"It was the culture, it was the environment. It's the bad behaviour that's allowed to happen that puts people in situations where they question whether or not they are competent and if they're able to contribute," she said.

"I got into politics to try and do the right thing, and I'm not perfect. But I tried and was passionate about trying. But the intimidation and workplace environment and bad behaviour that continued made it very, very very challenging."

Need for leadership

As someone who was involved in the restaurant business for decades, Bennett said her experience has been that the private sector has made greater progress on addressing bullying than has the provincial government.

She said government is often working under norms that may have been acceptable in previous generations, but aren't today. Bennett said there are male MHAs who just as "bewildered" as she is over behaviour within the Liberal ranks, and that the bullying is only coming from certain members within the caucus.

It's been really challenging for people who love me. They've been really hurt.- Cathy Bennett

While she wouldn't accuse Ball specifically of intimidation, she said a leader's behaviour can set the tone for how a group or organization functions.

"A CEO or a leader of an organization has a right and responsibility to set the tone and also set the values by which the organization needs to operate," she said. "If they don't, that behaviour will continue."

For the last several days, Ball — who defeated Bennett and three other candidates for Newfoundland and Labrador's Liberal leadership in 2013 — has been attempting to quell dissatisfaction within the most senior levels of his party. 

"This is not about control over caucus, this is about keeping the integrity of the government I lead," Ball told reporters Monday, hours after Kirby was removed from both cabinet and caucus.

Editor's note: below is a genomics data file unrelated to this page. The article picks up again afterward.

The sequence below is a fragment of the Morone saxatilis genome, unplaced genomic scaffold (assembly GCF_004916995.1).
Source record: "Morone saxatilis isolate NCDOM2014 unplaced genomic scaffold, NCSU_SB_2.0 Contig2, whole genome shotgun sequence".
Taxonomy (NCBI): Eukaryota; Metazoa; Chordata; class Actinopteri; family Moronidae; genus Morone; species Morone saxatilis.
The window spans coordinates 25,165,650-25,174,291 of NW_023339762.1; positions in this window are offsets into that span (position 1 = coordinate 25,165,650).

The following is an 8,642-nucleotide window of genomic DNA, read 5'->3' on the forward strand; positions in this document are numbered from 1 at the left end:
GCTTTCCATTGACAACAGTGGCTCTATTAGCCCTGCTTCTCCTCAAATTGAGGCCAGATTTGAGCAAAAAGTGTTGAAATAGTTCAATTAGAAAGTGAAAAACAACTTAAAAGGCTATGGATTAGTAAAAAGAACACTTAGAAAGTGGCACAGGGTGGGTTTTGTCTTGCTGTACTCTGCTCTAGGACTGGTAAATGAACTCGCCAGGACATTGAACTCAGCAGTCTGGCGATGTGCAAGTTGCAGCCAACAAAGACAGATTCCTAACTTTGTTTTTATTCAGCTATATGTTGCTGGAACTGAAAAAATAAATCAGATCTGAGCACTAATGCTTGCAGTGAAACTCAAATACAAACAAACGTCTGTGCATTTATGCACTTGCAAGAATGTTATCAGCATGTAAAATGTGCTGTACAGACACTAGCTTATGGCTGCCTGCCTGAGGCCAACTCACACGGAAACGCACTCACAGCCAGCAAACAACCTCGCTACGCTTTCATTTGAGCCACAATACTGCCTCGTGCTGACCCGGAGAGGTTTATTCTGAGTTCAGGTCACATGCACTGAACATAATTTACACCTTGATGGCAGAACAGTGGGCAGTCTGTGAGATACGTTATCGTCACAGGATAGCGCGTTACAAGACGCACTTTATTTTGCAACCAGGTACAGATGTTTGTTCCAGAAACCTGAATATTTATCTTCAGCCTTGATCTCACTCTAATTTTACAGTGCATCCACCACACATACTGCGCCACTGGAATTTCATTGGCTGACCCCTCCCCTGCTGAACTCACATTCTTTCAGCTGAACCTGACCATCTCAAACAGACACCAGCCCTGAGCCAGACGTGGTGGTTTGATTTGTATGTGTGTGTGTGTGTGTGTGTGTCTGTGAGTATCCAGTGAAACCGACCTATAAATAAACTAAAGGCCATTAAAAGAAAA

Personal toll

In March, Bennett introduced a private member's bill on workplace harassment, but said more needs to be done to end the systematic problem of bullying that she experienced within Liberal ranks.

She would like to see a specialized group brought in to investigate workplace bullying at the House of Assembly, but in the meantime she's prepared for any backlash she might get from speaking out.

Bennett said perhaps the hardest part of her experience has been the personal toll on her family and the challenge of explaining to her children why they may see or read such negative things about her in the news.

"It's been really challenging for people who love me. They've been really hurt," she said.

"One positive is that they're learning, and they're understanding what's acceptable and what's not acceptable and that's a gift they'll be able to take into their adult lives and the workplaces that they'll someday participate in."

With files from Fred Hutton, Meghan McCabe and Anthony Germain, Geoff Bartlett, Andrew Sampson